How to Set Up SSH Keys for Passwordless Login

Let’s discuss SSH Keys. Are they something you’ve heard about but never really understood? Have you wanted to set them up but don’t know where to begin? You’re not the only one with these questions.

Setting up SSH keys header

Is how to set up SSH keys a common support request?

Actually, yes. It can be common for new file-sharing users who are planning on doing SFTP transfers, and often in cases where a customer or a vendor is requiring the use of SSH keys.

Wait, What Are SSH Keys?

SSH keys are a great way to let users connect to an account without having to transmit a password. They can help with automated processes where you don’t want to be physically typing in a password every time.

The SSH keys themselves come in pairs. There’s a public key and a private key. The private key gets stored on the local computer of the user that will connect to the account, and you keep it secret. The public portion of the key actually gets stored on the computer you want to connect to — for example, in your ExaVault account.

Graphic of public and private key

Getting Started With SSH Keys

The easiest way to get started with SSH keys is to see if your SFTP service provider can make the keys for you. It never hurts to ask, and this makes the process nice and simple. In some cases, you can just as easily create the key pair directly from your file-sharing account.

With ExaVault all you have to do is log in to your account and find the user you want to create SSH keys for. Then, choose the ‘Generate SSH Keys’ option.

Generate SSH keys option for a user.

You’ll then get a little prompt to confirm that you want to make the SSH key pair, and then it will create the keys for you. You’ll notice an automatic download on your system. This is the private key, but the public key is already in place in the ‘.sftp’ folder located in the user’s home folder. You don’t have to do anything else apart from importing the private key into your SFTP client and testing the connection to see if it works.

What if I already have a public key that I want to use, how do I do that?

In many cases, you’ll be getting a public key from a vendor or partner, or you’ll want to create one yourself, and you won’t want to have your cloud provider generate one. In that case, the first thing you want to do is check if it is in the proper format.

Checking and Fixing Key Format

Many providers, ExaVault included, require the public key to be in the RFC-4716 format. If you open it up in a text editor, you may see ‘BEGIN SSH2 PUBLIC KEY’ at the top and ‘END’ at the bottom, and a few lines of information. This is a good indication the key is in RFC-4716 format, and will likely work as-is.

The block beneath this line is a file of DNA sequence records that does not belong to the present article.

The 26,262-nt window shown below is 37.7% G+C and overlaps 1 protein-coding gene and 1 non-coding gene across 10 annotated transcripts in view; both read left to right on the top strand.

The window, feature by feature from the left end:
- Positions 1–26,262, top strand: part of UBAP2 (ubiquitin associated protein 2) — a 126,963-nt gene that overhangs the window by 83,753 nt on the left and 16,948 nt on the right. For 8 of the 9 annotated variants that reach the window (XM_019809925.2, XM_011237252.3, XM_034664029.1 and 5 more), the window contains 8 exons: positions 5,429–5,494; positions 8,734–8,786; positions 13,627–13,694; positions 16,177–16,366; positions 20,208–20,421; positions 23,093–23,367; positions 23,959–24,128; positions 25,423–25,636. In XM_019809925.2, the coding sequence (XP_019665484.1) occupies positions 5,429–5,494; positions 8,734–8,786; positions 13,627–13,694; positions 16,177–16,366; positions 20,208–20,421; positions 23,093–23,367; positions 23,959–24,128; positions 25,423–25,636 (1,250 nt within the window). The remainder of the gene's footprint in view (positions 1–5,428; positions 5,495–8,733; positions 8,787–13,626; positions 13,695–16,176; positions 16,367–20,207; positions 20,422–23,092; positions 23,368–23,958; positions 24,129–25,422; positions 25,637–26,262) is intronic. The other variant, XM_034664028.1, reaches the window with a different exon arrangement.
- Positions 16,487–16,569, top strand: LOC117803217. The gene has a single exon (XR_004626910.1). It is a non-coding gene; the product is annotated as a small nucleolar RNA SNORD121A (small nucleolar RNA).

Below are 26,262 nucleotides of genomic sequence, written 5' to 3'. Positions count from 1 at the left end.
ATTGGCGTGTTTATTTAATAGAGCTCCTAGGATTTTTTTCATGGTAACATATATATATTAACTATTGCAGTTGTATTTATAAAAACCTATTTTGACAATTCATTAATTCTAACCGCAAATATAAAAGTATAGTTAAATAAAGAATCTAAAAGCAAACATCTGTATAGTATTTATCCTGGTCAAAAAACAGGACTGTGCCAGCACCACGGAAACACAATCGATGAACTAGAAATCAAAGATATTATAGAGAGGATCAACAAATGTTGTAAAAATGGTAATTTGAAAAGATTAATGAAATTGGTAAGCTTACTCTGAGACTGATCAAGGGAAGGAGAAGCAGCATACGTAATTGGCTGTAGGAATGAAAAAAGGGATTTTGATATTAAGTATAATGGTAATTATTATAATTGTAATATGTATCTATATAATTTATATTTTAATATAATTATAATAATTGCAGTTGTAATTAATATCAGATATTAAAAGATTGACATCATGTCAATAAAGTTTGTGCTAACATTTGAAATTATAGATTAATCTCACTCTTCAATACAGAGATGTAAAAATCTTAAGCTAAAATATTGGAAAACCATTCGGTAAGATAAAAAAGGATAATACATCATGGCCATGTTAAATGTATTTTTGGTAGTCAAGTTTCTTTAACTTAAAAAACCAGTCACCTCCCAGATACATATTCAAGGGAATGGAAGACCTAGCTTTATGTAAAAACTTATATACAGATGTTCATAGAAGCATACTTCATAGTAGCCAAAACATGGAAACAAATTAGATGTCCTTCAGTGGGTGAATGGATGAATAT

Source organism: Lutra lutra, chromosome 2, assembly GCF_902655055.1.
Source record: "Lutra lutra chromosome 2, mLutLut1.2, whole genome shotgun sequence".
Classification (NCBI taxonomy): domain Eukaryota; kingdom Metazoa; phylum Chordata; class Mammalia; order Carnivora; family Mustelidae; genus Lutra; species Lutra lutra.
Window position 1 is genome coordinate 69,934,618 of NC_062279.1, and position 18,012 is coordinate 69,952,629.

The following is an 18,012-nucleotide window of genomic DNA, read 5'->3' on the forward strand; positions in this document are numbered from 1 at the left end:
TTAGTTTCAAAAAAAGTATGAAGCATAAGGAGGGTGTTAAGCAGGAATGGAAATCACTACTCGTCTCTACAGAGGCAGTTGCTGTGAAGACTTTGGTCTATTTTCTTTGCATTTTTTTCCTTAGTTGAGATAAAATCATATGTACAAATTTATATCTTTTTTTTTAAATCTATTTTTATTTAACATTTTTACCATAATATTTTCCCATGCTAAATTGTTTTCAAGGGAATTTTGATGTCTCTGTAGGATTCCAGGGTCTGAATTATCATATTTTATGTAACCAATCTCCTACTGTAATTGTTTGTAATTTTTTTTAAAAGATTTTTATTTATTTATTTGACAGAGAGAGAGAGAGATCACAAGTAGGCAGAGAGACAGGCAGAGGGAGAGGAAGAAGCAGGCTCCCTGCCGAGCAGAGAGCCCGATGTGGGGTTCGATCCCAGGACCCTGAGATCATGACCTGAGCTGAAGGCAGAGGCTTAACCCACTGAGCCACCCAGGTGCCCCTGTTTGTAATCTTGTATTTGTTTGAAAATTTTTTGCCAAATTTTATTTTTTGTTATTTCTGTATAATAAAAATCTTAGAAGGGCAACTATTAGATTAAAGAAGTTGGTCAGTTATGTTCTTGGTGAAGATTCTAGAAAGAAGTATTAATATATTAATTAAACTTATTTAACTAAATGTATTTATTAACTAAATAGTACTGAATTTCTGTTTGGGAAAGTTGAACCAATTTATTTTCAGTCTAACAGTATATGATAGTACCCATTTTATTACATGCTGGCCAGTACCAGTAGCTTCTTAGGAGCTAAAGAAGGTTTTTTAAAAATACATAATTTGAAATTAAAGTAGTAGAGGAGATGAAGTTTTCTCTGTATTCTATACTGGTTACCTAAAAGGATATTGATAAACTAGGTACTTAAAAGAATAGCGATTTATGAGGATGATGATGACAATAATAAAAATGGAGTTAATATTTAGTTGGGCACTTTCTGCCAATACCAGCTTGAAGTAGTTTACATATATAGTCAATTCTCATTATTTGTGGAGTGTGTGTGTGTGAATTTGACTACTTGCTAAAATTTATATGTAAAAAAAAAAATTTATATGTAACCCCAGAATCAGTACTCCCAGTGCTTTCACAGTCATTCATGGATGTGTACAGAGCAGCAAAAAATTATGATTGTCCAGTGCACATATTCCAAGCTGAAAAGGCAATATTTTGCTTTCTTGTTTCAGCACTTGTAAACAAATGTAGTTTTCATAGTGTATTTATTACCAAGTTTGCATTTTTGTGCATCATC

ExaVault SSH keys public key formatting
Example of ExaVault public key formatting.

If mine doesn’t look like that…

It may be longer or shorter. A lot of times the key will have a little prefix like ‘ssh-rsa’. This is absolutely a valid SSH key. It’s just not in the format that ExaVault (or many other SFTP servers) will recognize.

Unformatted SSH Keys
Unformatted SSH key

You’ll need to do a little tech wizardry to convert the key into the RFC-4716 format. If you have access to a Mac or Linux computer, you can do this conversion on your own.

Section from setting up SSH keys help page

Open up a terminal on your Mac. Make sure that you’re in the location where your key is stored. Then run the command to convert your key.

Now, look at the new key. It should be in the proper format and ready to upload as soon as you rename that file as need. Remember, for ExaVault the file should be named ‘authorized_keys‘.

Reformatted public ssh key
Reformatted public SSH key

If you happen to be a windows user, you won’t be able to jump out to the command line and make this transformation quite so easily. Probably the simplest solution at that point is to reach out and contact support. Go ahead and store the public keys in the correct folder in your account. Doing this will make it even easier for tech support to look at the key and make that final transformation for you.

Uploading & Testing Your Key

Now it’s time for the big moment. If you’ve got a public key in RFC-4716 format, you’ll want to upload it to the server. With ExaVault, SSH keys get stored inside the user’s home folder in a special folder named ‘.sftp’. Sometimes you will run across a ‘.ssh’ folder with other providers.

dot sftp folder

Make sure the file is named ‘authorized_keys’ for it to be recognized by the ExaVault server.

public key naming format

Finally, try to connect (or have your vendor try to connect) with the private key in their SFTP software. If everything worked, tada! You’re done. If not, visit our help page for troubleshooting steps. 

Is it possible to have more than one key pair of SSH keys in my account?

For most services, this shouldn’t be a problem. It is a common request that comes up, especially in cases where you have multiple users who are using the same home folder. In that case, you will take your keys and list them one after another in the ‘authorized_keys’ file, which will look a little something like the example below.

Multiple SSH keys in file
Multiple SSH keys stored in ExaVault.

So you’ll have your first key in the file and then immediately after it you add the next key. Just keep going until you have all the keys needed in your key file.

Ready to Go With SSH Keys.

Properly formatted and stored SSH keys let you create automatic logins to your SFTP service. They also help with password-less login for automated file transfers. There are options to set up SSH keys automatically or manually depending on your situation and SFTP service provider.

For more information on SSH keys or to learn how to set up SSH keys for your ExaVault account, check out our video >> Watch Now!